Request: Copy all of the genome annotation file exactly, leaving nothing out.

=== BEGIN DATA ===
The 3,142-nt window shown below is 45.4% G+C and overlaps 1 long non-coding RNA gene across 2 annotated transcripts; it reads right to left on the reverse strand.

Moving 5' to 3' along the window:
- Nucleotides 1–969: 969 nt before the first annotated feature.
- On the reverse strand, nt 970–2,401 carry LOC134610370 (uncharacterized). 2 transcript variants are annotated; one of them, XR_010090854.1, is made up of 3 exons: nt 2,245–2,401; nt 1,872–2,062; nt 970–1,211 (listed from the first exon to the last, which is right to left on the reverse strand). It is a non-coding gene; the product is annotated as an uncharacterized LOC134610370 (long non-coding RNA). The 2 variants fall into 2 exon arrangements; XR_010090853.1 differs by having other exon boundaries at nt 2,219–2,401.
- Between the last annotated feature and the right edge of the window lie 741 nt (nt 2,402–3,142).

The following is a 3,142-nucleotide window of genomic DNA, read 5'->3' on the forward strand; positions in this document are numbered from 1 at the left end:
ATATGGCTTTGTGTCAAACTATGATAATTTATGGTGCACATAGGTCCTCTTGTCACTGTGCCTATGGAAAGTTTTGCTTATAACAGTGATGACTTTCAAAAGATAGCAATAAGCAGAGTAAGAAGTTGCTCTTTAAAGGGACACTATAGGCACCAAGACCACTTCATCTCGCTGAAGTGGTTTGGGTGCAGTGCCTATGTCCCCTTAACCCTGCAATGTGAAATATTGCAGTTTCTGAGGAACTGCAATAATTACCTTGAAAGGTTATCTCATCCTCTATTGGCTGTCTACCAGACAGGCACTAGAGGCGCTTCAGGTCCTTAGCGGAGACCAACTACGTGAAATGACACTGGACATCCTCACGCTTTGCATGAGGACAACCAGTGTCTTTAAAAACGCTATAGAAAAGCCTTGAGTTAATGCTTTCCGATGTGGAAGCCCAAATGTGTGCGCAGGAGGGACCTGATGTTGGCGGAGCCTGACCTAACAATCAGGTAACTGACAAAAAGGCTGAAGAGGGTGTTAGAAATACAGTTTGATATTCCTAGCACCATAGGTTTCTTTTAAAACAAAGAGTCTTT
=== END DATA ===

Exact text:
The 3,142-nt window shown below is 45.4% G+C and overlaps 1 long non-coding RNA gene across 2 annotated transcripts; it reads right to left on the reverse strand.

Moving 5' to 3' along the window:
- Nucleotides 1–969: 969 nt before the first annotated feature.
- On the reverse strand, nt 970–2,401 carry LOC134610370 (uncharacterized). 2 transcript variants are annotated; one of them, XR_010090854.1, is made up of 3 exons: nt 2,245–2,401; nt 1,872–2,062; nt 970–1,211 (listed from the first exon to the last, which is right to left on the reverse strand). It is a non-coding gene; the product is annotated as an uncharacterized LOC134610370 (long non-coding RNA). The 2 variants fall into 2 exon arrangements; XR_010090853.1 differs by having other exon boundaries at nt 2,219–2,401.
- Between the last annotated feature and the right edge of the window lie 741 nt (nt 2,402–3,142).

The following is a 3,142-nucleotide window of genomic DNA, read 5'->3' on the forward strand; positions in this document are numbered from 1 at the left end:
ATATGGCTTTGTGTCAAACTATGATAATTTATGGTGCACATAGGTCCTCTTGTCACTGTGCCTATGGAAAGTTTTGCTTATAACAGTGATGACTTTCAAAAGATAGCAATAAGCAGAGTAAGAAGTTGCTCTTTAAAGGGACACTATAGGCACCAAGACCACTTCATCTCGCTGAAGTGGTTTGGGTGCAGTGCCTATGTCCCCTTAACCCTGCAATGTGAAATATTGCAGTTTCTGAGGAACTGCAATAATTACCTTGAAAGGTTATCTCATCCTCTATTGGCTGTCTACCAGACAGGCACTAGAGGCGCTTCAGGTCCTTAGCGGAGACCAACTACGTGAAATGACACTGGACATCCTCACGCTTTGCATGAGGACAACCAGTGTCTTTAAAAACGCTATAGAAAAGCCTTGAGTTAATGCTTTCCGATGTGGAAGCCCAAATGTGTGCGCAGGAGGGACCTGATGTTGGCGGAGCCTGACCTAACAATCAGGTAACTGACAAAAAGGCTGAAGAGGGTGTTAGAAATACAGTTTGATATTCCTAGCACCATAGGTTTCTTTTAAAACAAAGAGTCTTT